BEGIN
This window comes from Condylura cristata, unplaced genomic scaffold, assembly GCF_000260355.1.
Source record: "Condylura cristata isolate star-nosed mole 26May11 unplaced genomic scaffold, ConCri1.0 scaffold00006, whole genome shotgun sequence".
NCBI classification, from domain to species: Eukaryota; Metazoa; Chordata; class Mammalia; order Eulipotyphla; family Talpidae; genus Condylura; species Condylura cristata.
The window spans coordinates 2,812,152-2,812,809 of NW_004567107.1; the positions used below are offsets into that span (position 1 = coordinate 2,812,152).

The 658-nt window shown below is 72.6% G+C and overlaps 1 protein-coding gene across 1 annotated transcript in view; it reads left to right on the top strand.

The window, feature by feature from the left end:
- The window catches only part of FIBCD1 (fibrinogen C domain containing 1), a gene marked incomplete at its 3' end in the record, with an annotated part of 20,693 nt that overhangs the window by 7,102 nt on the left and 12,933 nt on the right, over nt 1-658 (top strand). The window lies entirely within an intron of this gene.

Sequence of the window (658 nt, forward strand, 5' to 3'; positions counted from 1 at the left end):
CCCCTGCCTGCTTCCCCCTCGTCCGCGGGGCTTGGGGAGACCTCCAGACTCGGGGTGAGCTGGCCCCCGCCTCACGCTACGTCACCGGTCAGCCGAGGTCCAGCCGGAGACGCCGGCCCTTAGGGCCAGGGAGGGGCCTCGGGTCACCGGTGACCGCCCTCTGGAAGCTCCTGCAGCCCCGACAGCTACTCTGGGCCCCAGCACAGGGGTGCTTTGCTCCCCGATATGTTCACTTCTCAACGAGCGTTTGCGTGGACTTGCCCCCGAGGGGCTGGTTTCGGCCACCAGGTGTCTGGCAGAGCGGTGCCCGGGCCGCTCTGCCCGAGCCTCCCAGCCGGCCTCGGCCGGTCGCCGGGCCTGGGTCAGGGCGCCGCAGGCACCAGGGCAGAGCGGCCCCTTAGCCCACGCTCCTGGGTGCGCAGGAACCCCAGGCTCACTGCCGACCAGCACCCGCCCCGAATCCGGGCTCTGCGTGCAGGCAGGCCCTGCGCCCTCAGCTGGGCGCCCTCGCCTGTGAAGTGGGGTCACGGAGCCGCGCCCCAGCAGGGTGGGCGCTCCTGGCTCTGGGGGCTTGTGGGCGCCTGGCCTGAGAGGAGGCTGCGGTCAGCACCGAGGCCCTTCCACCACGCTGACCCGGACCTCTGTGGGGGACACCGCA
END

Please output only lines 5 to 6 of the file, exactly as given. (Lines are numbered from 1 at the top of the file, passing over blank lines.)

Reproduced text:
The 658-nt window shown below is 72.6% G+C and overlaps 1 protein-coding gene across 1 annotated transcript in view; it reads left to right on the top strand.

The window, feature by feature from the left end: